The enemy first appeared on the top of the rocks, and opened a fire on my men at the ford, which was kept up by both parties for 30 minutes. The three companies with me kept close behind our fortification, unobserved by the enemy. After becoming fully satisfied that our whole force was at the ford the enemy left the rocks and fell in line, four deep, and started at double-quick across the bridge. When they had advanced to a point on the bridge I had marked out I fired my rifle at them, which by previous arrangement was the signal for my men to fire, which they did with the utmost regularity. As soon as we fired they retreated from off the bridge, leaving 30 muskets, 3 Mississippi rifles, 40 hats, and one big Yankee they could not drag off. A portion returned again to the rocks and opened a most terrific fire upon us, which we returned, with considerable effect, whenever a good opportunity offered. They kept up a continual fire for about two and a half hours, but I am happy to inform you that not one of my men received as much as a scratch from them. They then commenced a general retreat, and did not stop till they reached Maryland, a distance of some 12 miles. They advanced in two columns - one from Cumberland, via Frankfort, consisting of one company of cavalry, and infantry, amounting in all to 600 men; the other from Old Town, via Green Spring, consisting of 600 infantry. I am not prepared to say with certainty how many we killed, but from the most reliable information I have, by the time they had reached Cumberland their loss in killed was 60, besides a great many wounded. I had forgotten to remark that I had taken the precaution to place Lieutenant-Colonel Lupton and Adjt. J. Monroe on an eminence to give me timely information in the event of the enemy attempting to place cannon on the rocks. I will further add that the enemy left a very good sword on the bridge, which we got. The guns are now in the hands of my men, and are greatly superior to the ones they had. On hearing that the enemy had completely routed Colonel McDonald and taken possession of Romney I fell back to North River Mills, a distance of 16 miles. I have subsequently, in obedience to the order of General Jackson, encamped at Hanging Rock, 15 miles east of Romney.

Respectfully submitted.

A. MONROE, Colonel One hundred and fourteenth Reg’t Virginia Militia.

The SECRETARY OF WAR, Confederate States of America.


Richmond Enquirer
October 30, 1861

Details of the Engagement near Romney ---Col. McDonald Supposed to be taken Prisoner

[Correspondence of the Richmond Enquirer.]

WINCHESTER, VA. October, 27, 1861.

An engagement took place yesterday (Saturday) between Col. Angus McDonald’s Cavalry, about two hundred in number, and about two hundred militia, under Col. Monroe, and a body of Yankee troops, variously estimated at from three thousand to five thousand. Our little force was obliged to retreat before superior numbers. The fight commenced three or four miles from Romney, whither our troops had gone to meet the enemy. After fighting some time, it was found that they could not keep back the Hessians, and a retreat towards Romney followed, the enemy pursuing.--Our army wagons blocked up the road, and the artillery could not pass, and it was consequently captured, with wagons, tents baggage, & c; and we regret to add that Col. McDonald, it is believed, fell into the hands of the pursuers. When last seen, he was on horseback, with the enemy but a short distance in the rear. Some of his friends fear that he has been killed, as the Hessians, it has been stated, exhibited no disposition to take prisoners, but rode up to teamsters and killed them with their sabres. Maj. O. R. Funsten escaped. He was thrown from a horse but was carried off in a carriage, and has reached this place, in a bruised condition. Some 20 or 30 of the cavalry have reached Winchester, from whom we obtain these particulars.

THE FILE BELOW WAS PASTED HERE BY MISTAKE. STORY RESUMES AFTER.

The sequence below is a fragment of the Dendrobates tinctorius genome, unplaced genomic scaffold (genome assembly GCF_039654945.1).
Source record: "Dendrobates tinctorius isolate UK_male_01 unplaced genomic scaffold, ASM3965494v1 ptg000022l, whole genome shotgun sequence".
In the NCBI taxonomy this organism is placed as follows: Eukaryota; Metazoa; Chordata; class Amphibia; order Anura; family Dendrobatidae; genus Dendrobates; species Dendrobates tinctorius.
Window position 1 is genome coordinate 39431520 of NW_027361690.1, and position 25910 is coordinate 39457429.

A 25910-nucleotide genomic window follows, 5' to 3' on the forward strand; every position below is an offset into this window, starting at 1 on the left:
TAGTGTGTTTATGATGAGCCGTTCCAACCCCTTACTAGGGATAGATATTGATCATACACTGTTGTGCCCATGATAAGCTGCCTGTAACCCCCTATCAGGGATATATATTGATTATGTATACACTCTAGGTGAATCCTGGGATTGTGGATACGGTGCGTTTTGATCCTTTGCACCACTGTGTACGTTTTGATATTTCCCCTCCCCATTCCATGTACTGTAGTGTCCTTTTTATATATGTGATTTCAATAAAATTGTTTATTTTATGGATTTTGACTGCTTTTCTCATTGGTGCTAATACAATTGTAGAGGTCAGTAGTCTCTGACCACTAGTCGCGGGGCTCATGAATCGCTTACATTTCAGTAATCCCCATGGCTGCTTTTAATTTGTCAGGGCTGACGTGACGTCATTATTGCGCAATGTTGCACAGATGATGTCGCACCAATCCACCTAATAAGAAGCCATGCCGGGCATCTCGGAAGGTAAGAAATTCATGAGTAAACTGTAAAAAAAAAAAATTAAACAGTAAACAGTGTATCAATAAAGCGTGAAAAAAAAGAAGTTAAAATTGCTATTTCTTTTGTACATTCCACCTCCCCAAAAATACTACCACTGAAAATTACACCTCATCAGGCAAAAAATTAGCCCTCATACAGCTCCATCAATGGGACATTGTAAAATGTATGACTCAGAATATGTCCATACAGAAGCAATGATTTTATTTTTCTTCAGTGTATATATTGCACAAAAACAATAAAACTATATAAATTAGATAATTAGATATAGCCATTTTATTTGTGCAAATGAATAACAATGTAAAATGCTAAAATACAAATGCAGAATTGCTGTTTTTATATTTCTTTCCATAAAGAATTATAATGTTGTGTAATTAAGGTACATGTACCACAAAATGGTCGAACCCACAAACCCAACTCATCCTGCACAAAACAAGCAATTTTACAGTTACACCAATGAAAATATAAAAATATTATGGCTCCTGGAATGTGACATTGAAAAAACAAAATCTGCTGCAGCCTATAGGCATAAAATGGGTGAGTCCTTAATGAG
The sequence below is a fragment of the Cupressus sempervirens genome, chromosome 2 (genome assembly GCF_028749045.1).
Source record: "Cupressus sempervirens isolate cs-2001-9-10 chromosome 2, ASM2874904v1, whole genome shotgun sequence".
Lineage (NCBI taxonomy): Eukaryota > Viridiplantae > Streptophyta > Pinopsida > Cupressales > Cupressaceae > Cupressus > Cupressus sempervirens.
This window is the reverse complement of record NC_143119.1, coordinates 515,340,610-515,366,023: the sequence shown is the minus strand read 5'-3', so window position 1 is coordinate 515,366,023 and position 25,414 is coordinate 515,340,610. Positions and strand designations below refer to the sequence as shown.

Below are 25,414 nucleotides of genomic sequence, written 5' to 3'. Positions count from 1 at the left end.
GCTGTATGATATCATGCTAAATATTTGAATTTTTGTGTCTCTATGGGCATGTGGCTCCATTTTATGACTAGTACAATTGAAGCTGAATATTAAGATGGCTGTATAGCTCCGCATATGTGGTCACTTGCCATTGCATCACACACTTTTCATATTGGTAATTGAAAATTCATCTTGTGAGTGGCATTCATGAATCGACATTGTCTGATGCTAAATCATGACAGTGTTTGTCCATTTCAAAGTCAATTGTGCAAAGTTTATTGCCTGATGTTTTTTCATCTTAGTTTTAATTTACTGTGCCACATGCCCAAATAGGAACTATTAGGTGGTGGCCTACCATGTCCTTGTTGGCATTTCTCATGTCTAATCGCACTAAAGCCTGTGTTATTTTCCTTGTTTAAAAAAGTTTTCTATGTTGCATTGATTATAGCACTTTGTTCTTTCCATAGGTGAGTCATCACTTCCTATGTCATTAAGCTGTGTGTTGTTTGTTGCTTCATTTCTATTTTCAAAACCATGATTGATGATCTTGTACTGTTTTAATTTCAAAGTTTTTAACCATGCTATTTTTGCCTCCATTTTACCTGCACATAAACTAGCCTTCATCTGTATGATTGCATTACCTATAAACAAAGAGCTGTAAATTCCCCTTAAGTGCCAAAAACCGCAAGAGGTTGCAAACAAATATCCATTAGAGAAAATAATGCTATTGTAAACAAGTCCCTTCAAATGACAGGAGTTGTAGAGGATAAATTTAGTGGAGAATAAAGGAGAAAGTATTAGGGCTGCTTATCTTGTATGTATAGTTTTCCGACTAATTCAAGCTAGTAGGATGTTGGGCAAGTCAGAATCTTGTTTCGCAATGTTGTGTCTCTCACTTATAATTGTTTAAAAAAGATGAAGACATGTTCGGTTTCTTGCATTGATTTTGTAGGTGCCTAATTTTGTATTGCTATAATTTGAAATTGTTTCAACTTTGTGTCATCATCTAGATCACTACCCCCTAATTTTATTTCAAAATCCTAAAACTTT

Although directly from the scene of the engagement, they bring reports containing discrepancies as to details. I aim to give what I believe to be the most reliable. It is believed we had about 20 men killed and a number wounded. A large number of the enemy were killed, the artillery making roads through them. Some of the escaped cavalry fear that the greater part of the cavalry and also the militia force fell into the hands of the enemy, before the pursuit was abandoned, while others think that but few except the wounded were taken prisoners. I am of the opinion that the latter will prove correct. The enemy had about 300 cavalry.

The Yankees came from New Creek, on the Baltimore and Ohio Railroad, where reports says, they were reinforced a few days ago by two or three regiments from Cumberland or from some point in that direction.

The enemy are, no doubt, once more in Romney, and some of our citizens fear they may extend their visit to Winchester—forty tow mile being the distance—but I have no such fears.

A militia force left here this morning in the direction of Romney, to check them if they should have the temerity to advance in this direction. The cars have gone to Charlestown to bring some troops from that place to go also towards Romney. Of course, our people regret that the enemy have, for once, “stolen a march on our men,” and given the invaders some cause to “crow;” but, I predict, that when we shall be in possession of full details, it will be found that they have but little to rejoice over.


Timeline of West Virginia: Civil War and Statehood: October 1861

West Virginia Archives and History